The 2017 version of the pasty tax?

At GE2015, less than two years ago, the Conservative made a very specific pledge – if elected there would be no increase in VAT, National Insurance Contributions or income tax.

Well today’s big budget announcement from the Chancellor that the self-employed are going to see the NI contributions going up is going to be a hard one to explain and we’ve already seen the start of a storm brewing. One section of the working population who’ll be affected are freelance journalists and they are going to remember.

The Spectator’s main story on the budget is headed “Biggest loser from this Budget? The credibility of Tory tax promises”.

Already UKIP have seen an opportunity and their most capable figure Suzanne Evans has already started the attacks.

Fortunately for the blue team they face an official opposition led by the hapless Corbyn who barely mentioned the NI increases in his tedious response.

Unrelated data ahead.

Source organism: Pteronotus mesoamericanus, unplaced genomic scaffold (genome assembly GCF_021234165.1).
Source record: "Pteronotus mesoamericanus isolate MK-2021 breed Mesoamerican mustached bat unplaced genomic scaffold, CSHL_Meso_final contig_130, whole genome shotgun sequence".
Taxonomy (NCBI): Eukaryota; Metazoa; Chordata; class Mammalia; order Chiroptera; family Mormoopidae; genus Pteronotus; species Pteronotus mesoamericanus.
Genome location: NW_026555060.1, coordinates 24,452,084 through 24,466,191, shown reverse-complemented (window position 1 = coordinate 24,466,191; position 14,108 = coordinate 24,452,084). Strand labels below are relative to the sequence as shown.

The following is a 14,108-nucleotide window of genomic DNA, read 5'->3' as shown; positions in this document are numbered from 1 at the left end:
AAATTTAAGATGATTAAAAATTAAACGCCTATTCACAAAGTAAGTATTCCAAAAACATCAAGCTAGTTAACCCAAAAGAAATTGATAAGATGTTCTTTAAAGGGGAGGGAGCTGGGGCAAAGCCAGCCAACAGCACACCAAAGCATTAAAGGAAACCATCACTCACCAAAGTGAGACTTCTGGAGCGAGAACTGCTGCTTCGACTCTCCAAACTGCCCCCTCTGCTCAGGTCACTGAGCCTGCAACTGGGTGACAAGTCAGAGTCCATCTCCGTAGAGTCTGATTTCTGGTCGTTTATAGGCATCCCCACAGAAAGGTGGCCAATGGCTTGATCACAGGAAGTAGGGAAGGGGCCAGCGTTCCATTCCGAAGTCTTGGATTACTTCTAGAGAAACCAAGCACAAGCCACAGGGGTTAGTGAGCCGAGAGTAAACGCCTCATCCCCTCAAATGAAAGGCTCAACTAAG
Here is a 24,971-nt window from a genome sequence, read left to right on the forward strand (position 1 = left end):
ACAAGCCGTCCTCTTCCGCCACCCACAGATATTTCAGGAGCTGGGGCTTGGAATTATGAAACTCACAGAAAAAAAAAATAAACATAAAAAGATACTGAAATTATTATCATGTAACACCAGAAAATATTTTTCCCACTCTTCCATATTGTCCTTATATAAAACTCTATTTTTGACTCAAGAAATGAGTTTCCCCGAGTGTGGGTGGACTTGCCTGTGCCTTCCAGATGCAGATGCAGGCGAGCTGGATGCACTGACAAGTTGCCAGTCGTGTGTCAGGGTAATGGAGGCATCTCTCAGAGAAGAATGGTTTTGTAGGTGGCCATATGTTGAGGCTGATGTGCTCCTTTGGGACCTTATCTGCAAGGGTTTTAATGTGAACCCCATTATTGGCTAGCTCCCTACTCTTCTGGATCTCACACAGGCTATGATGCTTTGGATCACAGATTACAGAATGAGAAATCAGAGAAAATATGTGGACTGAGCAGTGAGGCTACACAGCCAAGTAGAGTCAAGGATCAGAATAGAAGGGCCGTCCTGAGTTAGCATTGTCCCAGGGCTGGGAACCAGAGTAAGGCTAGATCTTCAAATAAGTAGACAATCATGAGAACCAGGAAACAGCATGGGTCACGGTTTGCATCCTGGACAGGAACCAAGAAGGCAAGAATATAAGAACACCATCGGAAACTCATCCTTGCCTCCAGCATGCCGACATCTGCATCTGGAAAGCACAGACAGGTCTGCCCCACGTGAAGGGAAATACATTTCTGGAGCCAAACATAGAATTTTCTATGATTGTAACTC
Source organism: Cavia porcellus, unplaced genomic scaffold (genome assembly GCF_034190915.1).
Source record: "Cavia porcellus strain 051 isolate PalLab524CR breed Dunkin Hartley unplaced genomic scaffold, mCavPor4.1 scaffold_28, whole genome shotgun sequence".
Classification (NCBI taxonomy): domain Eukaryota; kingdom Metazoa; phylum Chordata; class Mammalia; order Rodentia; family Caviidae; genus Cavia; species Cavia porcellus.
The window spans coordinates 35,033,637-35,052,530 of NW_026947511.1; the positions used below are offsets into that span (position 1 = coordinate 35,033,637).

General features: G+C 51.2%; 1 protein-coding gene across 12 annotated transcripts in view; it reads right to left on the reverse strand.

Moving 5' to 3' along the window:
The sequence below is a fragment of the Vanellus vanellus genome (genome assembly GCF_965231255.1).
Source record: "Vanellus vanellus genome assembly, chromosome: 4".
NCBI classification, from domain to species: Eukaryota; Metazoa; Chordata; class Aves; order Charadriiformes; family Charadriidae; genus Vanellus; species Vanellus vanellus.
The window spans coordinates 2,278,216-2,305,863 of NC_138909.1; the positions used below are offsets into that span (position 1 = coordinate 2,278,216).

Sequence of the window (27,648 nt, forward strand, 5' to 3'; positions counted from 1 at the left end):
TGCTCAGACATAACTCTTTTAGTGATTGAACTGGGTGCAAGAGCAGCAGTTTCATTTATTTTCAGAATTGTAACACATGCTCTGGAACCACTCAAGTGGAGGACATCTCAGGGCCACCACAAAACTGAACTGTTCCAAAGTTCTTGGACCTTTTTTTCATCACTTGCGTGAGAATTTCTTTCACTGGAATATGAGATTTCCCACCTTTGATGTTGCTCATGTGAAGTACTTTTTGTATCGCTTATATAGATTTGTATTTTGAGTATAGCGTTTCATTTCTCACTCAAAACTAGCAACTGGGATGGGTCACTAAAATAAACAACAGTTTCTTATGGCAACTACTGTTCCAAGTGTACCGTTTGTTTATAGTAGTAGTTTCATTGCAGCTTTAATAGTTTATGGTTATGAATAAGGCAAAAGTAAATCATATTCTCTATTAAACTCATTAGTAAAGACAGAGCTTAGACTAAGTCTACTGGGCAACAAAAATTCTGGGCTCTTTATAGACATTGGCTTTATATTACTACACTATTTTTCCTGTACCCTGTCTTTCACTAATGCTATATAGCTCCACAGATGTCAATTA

Very specific manifesto pledges have to be treated with great caution. At the very least Hammond needed to have made a convincing case as to the reason which he failed to do.

A mistake which won’t easily go away.

Mike Smithson




h1

The Russians give Nigel Farage a “knighthood” on their TV channel, RT

Friday, March 3rd, 2017

But he’s not got a PhD or played for Tranmere



h1

Don Brind explores the intriguing silence of Len McCluskey in the post Copeland debate

Monday, February 27th, 2017

052017125823

Has he started to worry about the Corbyn effect on working class voters?

Some time ago I went up to introduce myself to Angela Rayner. I wanted to congratulate her on her debut speech to the Labour conference as Shadow Education Secretary.